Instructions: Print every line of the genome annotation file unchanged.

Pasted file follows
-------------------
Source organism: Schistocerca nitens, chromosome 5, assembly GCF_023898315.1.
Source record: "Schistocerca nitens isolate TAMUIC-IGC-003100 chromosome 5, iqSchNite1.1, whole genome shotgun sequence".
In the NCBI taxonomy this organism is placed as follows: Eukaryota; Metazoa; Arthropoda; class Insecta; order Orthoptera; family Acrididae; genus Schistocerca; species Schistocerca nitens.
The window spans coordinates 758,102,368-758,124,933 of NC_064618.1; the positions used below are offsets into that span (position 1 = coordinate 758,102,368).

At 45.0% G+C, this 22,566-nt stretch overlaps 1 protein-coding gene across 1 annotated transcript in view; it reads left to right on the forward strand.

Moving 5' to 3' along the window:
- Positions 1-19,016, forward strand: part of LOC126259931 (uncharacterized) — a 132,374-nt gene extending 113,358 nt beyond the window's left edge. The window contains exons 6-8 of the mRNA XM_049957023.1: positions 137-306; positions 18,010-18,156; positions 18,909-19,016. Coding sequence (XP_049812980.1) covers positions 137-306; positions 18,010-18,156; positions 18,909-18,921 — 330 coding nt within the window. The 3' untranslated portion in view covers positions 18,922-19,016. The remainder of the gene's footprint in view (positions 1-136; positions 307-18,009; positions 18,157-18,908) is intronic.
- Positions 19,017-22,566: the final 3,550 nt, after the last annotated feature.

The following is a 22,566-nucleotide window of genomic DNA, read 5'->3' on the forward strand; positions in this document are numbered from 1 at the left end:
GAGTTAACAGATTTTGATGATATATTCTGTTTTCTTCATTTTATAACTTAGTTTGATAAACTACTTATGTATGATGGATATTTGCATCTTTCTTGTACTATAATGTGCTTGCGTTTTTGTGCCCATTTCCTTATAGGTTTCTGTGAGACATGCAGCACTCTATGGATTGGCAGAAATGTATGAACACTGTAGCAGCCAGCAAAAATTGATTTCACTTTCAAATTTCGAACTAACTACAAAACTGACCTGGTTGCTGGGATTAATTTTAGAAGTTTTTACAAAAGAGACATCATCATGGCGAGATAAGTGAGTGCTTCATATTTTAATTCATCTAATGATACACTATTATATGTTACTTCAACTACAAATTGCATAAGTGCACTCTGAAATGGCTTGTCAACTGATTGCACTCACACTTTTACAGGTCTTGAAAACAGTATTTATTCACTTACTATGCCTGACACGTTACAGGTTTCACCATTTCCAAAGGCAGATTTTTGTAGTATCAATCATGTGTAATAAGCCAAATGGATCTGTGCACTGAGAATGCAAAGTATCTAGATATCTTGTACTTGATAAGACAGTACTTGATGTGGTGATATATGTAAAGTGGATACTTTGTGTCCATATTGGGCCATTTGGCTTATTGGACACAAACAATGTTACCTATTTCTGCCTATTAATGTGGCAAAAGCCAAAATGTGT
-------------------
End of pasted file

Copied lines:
Source organism: Schistocerca nitens, chromosome 5, assembly GCF_023898315.1.
Source record: "Schistocerca nitens isolate TAMUIC-IGC-003100 chromosome 5, iqSchNite1.1, whole genome shotgun sequence".
In the NCBI taxonomy this organism is placed as follows: Eukaryota; Metazoa; Arthropoda; class Insecta; order Orthoptera; family Acrididae; genus Schistocerca; species Schistocerca nitens.
The window spans coordinates 758,102,368-758,124,933 of NC_064618.1; the positions used below are offsets into that span (position 1 = coordinate 758,102,368).

At 45.0% G+C, this 22,566-nt stretch overlaps 1 protein-coding gene across 1 annotated transcript in view; it reads left to right on the forward strand.

Moving 5' to 3' along the window:
- Positions 1-19,016, forward strand: part of LOC126259931 (uncharacterized) — a 132,374-nt gene extending 113,358 nt beyond the window's left edge. The window contains exons 6-8 of the mRNA XM_049957023.1: positions 137-306; positions 18,010-18,156; positions 18,909-19,016. Coding sequence (XP_049812980.1) covers positions 137-306; positions 18,010-18,156; positions 18,909-18,921 — 330 coding nt within the window. The 3' untranslated portion in view covers positions 18,922-19,016. The remainder of the gene's footprint in view (positions 1-136; positions 307-18,009; positions 18,157-18,908) is intronic.
- Positions 19,017-22,566: the final 3,550 nt, after the last annotated feature.

The following is a 22,566-nucleotide window of genomic DNA, read 5'->3' on the forward strand; positions in this document are numbered from 1 at the left end:
GAGTTAACAGATTTTGATGATATATTCTGTTTTCTTCATTTTATAACTTAGTTTGATAAACTACTTATGTATGATGGATATTTGCATCTTTCTTGTACTATAATGTGCTTGCGTTTTTGTGCCCATTTCCTTATAGGTTTCTGTGAGACATGCAGCACTCTATGGATTGGCAGAAATGTATGAACACTGTAGCAGCCAGCAAAAATTGATTTCACTTTCAAATTTCGAACTAACTACAAAACTGACCTGGTTGCTGGGATTAATTTTAGAAGTTTTTACAAAAGAGACATCATCATGGCGAGATAAGTGAGTGCTTCATATTTTAATTCATCTAATGATACACTATTATATGTTACTTCAACTACAAATTGCATAAGTGCACTCTGAAATGGCTTGTCAACTGATTGCACTCACACTTTTACAGGTCTTGAAAACAGTATTTATTCACTTACTATGCCTGACACGTTACAGGTTTCACCATTTCCAAAGGCAGATTTTTGTAGTATCAATCATGTGTAATAAGCCAAATGGATCTGTGCACTGAGAATGCAAAGTATCTAGATATCTTGTACTTGATAAGACAGTACTTGATGTGGTGATATATGTAAAGTGGATACTTTGTGTCCATATTGGGCCATTTGGCTTATTGGACACAAACAATGTTACCTATTTCTGCCTATTAATGTGGCAAAAGCCAAAATGTGT